A Salute to the Bicentennial of the Keystone State

The current Bicentennial celebration commemorates not the birth of the United States, but the proclama­tion of thirteen British-American colonies that were “free and independent states” as of July 4, 17.76. When they formed a loose compact in 1761, their articles of confederation declared that “each state retains its sover­eignty, freedom and independence.” The...
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The New Taste in Pennsylvania

Like the nation itself during the so-called “Federal” period, the arts in Pennsylvania reached a crescendo in their development that had an unexpected unity, a strong purpose, and a national style. Despite great varia­tions in the Germanic and English traditions, Pennsylvania emerged from the revolutionary period reasonably cohesive. City and country perspectives, naive and...
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A Patriot Returns to Philadelphia: Restoration of a Thaddeus Kosciuzko Dwelling

He was the first of that group of foreign officers to offer his services in the cause of American liberty, and his labors earned him the reputation as the best military engineer that George Washington had. He was one of the first men of consequence in the colonies to shout for the freedom and education of black slaves, and in a will that was later broken, he left money to free and educate black...
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The Unhappy Tale of Building Philadelphia’s City Hall

Philadelphia’s City Hall is widely regarded as one of the most im­pressive in the world. A great marble wedding cake that fills the square at Broad and Market streets. So big in fact that it was the largest public building in the country until the Pentagon was built in the early 1940s. The building is also admired as something of an outdoor art museum, with decorative stone and bronze...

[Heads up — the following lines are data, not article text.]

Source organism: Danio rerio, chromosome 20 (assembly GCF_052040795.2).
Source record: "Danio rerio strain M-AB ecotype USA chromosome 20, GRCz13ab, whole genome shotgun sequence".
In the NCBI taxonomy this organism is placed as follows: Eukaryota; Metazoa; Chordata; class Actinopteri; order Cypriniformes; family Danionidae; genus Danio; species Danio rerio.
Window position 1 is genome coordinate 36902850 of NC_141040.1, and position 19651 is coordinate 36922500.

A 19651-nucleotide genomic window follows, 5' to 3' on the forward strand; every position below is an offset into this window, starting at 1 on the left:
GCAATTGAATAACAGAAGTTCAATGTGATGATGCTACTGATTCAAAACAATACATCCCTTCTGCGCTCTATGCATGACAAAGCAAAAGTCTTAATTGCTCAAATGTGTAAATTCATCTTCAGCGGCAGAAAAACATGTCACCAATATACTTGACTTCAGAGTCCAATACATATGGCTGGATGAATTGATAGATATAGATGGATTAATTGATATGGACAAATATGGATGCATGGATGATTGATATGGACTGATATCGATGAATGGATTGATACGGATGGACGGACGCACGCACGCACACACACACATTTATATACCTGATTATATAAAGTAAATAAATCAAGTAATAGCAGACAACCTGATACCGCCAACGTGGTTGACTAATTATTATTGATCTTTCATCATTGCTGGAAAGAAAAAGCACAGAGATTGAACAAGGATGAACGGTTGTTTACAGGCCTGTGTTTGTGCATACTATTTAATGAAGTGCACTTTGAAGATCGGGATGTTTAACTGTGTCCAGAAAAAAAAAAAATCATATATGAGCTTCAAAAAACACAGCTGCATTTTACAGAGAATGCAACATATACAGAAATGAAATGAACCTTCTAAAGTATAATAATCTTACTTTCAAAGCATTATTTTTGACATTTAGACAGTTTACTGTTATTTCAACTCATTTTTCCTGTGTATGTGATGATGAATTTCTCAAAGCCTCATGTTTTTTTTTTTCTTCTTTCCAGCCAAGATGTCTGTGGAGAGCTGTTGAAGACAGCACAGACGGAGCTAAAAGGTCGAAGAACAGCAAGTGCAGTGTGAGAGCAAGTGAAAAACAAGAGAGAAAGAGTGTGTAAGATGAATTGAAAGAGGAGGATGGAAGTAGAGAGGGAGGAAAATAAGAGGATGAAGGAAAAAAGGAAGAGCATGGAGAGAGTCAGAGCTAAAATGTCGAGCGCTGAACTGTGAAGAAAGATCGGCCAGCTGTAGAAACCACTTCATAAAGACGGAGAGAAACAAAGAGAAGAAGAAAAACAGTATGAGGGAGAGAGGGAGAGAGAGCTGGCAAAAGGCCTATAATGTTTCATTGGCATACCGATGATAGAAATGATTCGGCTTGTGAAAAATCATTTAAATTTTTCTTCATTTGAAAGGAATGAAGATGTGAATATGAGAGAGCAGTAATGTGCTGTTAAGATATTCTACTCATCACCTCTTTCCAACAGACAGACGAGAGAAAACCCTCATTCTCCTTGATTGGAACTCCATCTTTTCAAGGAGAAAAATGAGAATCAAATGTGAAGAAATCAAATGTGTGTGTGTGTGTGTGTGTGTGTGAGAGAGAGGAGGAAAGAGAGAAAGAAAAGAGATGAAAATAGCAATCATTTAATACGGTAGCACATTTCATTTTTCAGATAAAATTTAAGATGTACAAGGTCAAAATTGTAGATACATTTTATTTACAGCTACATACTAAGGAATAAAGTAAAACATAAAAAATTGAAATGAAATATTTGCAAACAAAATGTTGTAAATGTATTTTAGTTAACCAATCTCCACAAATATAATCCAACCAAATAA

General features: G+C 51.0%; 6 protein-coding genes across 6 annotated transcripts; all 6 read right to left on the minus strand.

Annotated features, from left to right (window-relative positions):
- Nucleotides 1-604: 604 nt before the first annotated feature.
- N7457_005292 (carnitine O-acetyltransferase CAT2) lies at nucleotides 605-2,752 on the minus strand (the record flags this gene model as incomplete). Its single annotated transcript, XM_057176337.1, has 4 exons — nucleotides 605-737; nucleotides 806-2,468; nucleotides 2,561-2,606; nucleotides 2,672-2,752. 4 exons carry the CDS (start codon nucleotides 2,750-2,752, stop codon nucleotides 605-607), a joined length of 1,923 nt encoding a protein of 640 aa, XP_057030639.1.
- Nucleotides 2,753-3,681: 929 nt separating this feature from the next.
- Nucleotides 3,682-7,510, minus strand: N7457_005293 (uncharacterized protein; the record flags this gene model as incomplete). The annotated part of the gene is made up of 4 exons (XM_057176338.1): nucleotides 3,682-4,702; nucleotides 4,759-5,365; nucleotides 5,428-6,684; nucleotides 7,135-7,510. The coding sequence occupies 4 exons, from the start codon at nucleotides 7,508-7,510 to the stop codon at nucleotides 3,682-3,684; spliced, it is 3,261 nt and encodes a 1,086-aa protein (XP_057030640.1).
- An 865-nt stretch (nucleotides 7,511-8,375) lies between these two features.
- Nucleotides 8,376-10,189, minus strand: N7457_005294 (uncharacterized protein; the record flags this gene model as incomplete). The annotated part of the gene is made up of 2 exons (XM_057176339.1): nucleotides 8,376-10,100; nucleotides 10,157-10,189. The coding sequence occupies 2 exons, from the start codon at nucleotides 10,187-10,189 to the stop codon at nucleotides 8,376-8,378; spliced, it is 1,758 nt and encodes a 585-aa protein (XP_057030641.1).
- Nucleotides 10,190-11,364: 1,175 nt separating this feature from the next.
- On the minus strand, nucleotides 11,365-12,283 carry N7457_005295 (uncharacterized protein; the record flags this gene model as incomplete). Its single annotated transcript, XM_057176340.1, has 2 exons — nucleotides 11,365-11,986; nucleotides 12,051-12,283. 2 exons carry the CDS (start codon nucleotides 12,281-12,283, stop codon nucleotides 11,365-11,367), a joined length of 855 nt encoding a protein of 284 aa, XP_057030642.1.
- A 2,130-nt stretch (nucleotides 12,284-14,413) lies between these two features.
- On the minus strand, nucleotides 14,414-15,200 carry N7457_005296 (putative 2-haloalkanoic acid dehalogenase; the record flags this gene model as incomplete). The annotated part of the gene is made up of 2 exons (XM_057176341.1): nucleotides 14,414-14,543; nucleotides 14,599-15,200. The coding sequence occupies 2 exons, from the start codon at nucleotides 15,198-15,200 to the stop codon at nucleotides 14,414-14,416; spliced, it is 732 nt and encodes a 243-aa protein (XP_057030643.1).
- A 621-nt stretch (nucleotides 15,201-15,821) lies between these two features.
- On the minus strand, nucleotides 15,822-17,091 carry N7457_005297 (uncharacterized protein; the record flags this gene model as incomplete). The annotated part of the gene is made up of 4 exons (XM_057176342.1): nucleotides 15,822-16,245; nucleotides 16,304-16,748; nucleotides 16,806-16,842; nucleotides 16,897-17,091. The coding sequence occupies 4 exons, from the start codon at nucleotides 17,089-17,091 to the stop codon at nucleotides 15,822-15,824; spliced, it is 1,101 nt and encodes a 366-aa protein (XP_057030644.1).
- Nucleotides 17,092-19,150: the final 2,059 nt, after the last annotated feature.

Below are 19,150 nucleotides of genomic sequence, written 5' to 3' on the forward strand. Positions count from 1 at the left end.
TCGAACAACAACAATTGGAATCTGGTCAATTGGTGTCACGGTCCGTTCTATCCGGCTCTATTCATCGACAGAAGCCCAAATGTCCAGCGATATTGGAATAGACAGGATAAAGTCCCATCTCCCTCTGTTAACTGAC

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Painting for Peer, Patron and the Public

For three centuries, Pennsylvania has en­joyed a rich and di­verse cultural heritage. The elegance of its colonial and federal architecture and furniture in Philadelphia is unrivaled, prompting architect Benjamin Latrobe in 1811 to christen the city “the Athens of the Western World.” During the opening years of the nine­teenth century, Philadelphia attracted artists and artisans from...
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A Pennsylvania Yankee in King George’s Court

They were an odd pair. One was a commoner, a native Pennsylva­nian and son of an innkeeper on a busy road between Chester and Philadel­phia; the other, a king who could trace his royal ancestry through several centuries. In spite of their disparate back­grounds and the tumultuous period during which their countries were pitted against each other, the American colon­ist and the monarch of Great...
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Gettysburg: The Killer Angels Comes to the Screen

Writing about the Civil War in Specimen Days, poet Walt Whitman prophesied that the “real war will never get in the books.” Essentially, he issued a bold challenge to following generations of writers to capture the essence of battle – that cacophony of drama, death, smoke, stench, dauntless battle cries, and soldiers rising – in many cases, vainly – to fight again...
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Letters to the Editor

Wild Side As a regular subscriber, I read with great interest the article by Susan Oyama entitled “A Walk on the Wild Side: Philadelphia’s Wissahickon Creek” in the fall 1993 edition. I was excited to find in this article an account of my ancestor John Wise’s death in 1803! We knew he had drowned in the mill stream, but had no other details. Hildegarde P. Wise...
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Susquehanna’s Painters

Few Pennsylvanians probably realize that Thomas Cole, Asher B. Durand, Thomas Doughty, Frederick Edwin Church and Jasper Francis Cropsey, the leading lights of the Hudson River school, the famous nineteenth century landscape tradition, painted the Susquehanna River or its tributaries. The most important works of Cropsey and Doughty – hailed as the luminar­ies of the Hudson River school...
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Bookshelf

J. Horace McFarland: A Thorn for Beauty by Ernest Morrison Pennsylvania Historical and Museum Commission, 1995 (393 pages, cloth, $19.95) Three-quarters of a century ago, his was a name known throughout the na­tion. To some, he was ordained the “High Priest of the Rose.” To others, he was christened the “Father of the National Park Service.” And to even more, he was...
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